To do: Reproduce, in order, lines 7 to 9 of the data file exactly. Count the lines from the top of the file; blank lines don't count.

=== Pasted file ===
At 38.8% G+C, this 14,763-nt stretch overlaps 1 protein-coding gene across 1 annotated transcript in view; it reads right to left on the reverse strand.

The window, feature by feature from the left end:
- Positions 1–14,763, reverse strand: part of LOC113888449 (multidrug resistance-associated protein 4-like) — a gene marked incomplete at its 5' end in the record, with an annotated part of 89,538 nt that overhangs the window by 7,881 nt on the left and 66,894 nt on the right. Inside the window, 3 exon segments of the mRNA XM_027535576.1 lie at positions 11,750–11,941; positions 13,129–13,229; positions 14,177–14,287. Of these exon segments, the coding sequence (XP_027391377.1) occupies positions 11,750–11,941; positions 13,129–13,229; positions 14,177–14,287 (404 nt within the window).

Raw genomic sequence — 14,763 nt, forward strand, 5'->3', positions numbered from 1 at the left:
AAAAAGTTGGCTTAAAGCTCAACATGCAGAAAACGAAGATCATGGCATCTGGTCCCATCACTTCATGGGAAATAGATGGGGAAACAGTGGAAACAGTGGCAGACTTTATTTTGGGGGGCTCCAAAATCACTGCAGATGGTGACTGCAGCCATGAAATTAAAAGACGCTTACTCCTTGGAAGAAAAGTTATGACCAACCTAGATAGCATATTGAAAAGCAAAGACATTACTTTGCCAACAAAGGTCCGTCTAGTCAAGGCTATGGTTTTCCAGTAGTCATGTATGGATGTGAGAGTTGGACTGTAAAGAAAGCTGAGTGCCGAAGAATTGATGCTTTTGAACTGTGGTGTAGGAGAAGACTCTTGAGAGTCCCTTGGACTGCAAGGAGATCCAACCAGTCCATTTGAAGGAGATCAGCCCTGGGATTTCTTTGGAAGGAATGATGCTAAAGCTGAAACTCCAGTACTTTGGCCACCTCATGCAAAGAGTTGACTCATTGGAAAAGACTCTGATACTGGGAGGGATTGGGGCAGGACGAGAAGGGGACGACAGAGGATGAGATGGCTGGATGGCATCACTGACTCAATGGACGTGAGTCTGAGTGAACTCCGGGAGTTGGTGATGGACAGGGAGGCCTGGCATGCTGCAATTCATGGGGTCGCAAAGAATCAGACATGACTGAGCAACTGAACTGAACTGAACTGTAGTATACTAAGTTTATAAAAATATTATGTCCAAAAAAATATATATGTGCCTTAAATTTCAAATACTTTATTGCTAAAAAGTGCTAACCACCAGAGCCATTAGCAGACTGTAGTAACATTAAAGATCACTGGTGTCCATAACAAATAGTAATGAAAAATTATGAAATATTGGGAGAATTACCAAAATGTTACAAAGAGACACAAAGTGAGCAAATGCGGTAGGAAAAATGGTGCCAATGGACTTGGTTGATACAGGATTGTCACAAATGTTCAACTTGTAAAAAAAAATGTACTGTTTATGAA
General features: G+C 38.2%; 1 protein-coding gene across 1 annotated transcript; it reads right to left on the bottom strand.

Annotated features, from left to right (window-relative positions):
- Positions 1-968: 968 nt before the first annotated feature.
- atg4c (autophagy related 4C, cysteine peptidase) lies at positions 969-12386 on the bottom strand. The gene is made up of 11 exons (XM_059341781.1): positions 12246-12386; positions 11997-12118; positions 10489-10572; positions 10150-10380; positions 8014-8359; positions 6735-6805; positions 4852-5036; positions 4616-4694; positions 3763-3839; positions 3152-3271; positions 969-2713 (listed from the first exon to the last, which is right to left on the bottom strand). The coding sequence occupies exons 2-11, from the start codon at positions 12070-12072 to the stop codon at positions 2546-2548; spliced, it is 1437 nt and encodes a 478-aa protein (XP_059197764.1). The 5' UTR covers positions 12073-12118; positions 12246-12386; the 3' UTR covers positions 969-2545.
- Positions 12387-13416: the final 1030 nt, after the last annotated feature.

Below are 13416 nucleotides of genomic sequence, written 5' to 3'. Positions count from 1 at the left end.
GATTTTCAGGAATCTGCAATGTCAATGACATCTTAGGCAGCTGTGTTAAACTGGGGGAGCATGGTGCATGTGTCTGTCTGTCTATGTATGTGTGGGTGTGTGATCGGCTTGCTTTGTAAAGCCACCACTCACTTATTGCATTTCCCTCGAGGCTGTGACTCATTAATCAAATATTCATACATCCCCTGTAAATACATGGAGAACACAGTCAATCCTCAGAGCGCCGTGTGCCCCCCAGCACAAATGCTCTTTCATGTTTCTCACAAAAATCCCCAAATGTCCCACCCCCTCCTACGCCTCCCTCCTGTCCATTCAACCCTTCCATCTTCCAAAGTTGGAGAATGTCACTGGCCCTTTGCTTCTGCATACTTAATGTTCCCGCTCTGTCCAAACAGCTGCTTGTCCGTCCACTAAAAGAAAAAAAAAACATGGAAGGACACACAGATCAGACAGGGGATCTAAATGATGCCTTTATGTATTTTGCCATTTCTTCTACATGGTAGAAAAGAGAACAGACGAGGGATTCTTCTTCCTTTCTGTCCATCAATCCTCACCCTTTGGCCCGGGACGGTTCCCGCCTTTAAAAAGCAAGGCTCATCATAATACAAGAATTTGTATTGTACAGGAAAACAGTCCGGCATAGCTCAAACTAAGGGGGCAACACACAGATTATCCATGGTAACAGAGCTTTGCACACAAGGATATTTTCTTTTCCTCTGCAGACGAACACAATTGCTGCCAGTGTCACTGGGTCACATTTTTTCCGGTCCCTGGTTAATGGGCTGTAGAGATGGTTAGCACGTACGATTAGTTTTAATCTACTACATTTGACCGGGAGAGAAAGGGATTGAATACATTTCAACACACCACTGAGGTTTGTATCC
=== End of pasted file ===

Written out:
Annotated features, from left to right (window-relative positions):
- Positions 1-968: 968 nt before the first annotated feature.
- atg4c (autophagy related 4C, cysteine peptidase) lies at positions 969-12386 on the bottom strand. The gene is made up of 11 exons (XM_059341781.1): positions 12246-12386; positions 11997-12118; positions 10489-10572; positions 10150-10380; positions 8014-8359; positions 6735-6805; positions 4852-5036; positions 4616-4694; positions 3763-3839; positions 3152-3271; positions 969-2713 (listed from the first exon to the last, which is right to left on the bottom strand). The coding sequence occupies exons 2-11, from the start codon at positions 12070-12072 to the stop codon at positions 2546-2548; spliced, it is 1437 nt and encodes a 478-aa protein (XP_059197764.1). The 5' UTR covers positions 12073-12118; positions 12246-12386; the 3' UTR covers positions 969-2545.